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COVID-19 Vaccination and Younger Children

Submitted by Dr. John Maddox, Pediatrician, Pentucket Medical/Haverhill

Now that those age 16 years and older are able to receive the COVID vaccine, pediatricians are fielding questions about when younger children will be next.

Vaccines typically spend years being studied for effectiveness and safety. That process was understandably expedited due to the lives being lost due to COVID illness. COVID’s is the first vaccine to ever be approved under the Emergency Use Authorization (EUA) process. As with any medical treatment, there is always a balance between benefit and risk. Every treatment carries some risk that must be considered in comparison to its benefit.

The risks of the vaccine for an individual age 65 and older are much, much lower than the risks of COVID. That math is very different for children under age 16, where the risk of death from COVID is one tenth of one percent. Even the risk of the treatable multi-inflammatory syndrome (MIS-C) is 2 per 100,000 — which means that most pediatricians will never see a case. For children, we will have the luxury of time when evaluating the effectiveness and safety of the COVID vaccine.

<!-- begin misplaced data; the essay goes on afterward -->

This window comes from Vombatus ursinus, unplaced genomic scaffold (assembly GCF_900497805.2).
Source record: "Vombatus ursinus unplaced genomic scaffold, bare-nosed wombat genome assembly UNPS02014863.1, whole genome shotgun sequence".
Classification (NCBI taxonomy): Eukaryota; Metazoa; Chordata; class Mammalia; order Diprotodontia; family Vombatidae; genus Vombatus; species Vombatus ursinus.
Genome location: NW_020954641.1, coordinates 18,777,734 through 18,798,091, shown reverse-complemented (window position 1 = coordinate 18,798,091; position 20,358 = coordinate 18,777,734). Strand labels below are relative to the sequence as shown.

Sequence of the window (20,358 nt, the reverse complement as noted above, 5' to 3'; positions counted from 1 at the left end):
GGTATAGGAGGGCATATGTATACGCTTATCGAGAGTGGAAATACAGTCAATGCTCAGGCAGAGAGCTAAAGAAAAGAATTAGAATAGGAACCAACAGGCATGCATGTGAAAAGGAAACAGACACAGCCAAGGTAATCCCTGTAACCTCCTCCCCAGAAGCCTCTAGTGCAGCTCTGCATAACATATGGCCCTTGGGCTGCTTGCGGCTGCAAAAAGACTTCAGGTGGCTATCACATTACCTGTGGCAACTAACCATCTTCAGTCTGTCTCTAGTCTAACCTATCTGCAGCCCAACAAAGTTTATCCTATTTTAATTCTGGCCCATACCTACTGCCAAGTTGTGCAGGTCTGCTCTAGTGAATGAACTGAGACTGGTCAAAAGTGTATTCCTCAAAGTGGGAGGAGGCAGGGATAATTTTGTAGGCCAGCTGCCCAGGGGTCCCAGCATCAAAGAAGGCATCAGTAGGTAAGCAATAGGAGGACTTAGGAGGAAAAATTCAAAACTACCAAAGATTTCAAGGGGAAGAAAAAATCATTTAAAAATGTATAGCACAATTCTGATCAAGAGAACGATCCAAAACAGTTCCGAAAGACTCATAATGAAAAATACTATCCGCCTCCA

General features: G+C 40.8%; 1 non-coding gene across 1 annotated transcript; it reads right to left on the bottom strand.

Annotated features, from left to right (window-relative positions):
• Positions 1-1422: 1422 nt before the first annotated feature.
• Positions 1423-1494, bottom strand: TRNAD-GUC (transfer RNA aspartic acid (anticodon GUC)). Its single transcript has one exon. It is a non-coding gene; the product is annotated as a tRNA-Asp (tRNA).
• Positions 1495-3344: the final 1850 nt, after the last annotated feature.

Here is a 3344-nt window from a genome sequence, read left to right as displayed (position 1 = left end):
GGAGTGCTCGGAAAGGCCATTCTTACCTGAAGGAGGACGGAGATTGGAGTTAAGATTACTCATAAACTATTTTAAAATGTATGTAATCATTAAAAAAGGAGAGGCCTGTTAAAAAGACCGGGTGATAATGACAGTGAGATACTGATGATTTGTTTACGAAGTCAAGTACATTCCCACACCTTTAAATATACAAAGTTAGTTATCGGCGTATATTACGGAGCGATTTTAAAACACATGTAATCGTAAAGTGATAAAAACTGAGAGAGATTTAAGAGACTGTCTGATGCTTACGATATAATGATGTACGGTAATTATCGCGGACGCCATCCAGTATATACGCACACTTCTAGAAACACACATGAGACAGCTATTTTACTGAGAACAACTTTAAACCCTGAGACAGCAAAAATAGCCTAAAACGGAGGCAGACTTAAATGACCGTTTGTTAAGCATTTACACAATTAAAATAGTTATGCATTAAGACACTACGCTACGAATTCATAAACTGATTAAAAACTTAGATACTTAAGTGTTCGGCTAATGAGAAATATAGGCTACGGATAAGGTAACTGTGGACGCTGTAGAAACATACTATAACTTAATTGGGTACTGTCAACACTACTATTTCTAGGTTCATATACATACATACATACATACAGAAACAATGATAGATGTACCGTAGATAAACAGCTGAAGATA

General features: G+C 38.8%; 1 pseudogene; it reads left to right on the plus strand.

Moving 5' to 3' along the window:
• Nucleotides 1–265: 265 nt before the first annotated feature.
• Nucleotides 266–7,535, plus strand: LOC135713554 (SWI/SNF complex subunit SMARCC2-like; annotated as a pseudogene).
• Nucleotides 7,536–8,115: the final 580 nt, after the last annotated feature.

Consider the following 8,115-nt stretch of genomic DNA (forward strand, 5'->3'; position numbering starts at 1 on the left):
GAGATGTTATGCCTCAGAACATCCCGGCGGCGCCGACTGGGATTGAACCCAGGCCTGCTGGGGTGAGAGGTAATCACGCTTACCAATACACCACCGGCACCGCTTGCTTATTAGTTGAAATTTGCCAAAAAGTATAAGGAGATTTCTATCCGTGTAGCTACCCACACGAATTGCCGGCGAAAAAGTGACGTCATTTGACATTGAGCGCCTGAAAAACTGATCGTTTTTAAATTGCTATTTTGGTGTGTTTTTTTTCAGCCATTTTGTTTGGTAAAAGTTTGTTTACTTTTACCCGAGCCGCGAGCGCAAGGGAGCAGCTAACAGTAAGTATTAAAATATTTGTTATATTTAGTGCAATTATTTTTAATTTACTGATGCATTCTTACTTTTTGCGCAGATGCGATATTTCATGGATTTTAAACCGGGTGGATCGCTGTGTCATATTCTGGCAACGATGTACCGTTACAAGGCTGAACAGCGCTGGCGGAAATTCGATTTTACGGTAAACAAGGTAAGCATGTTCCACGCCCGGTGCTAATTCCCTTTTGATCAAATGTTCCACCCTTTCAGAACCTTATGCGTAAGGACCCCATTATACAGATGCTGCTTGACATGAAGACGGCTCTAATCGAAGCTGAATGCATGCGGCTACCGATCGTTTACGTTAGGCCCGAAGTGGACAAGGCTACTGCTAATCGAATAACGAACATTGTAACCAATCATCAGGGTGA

Until most adults have been vaccinated, we need to continue general mask-wearing and social distancing. But children can safely return to their childhood, including in-person school, without delay. Immunizing children has always been an important piece of preventing infectious diseases and building herd immunity, but we can focus our attention now on vaccinating as many adults as soon as possible.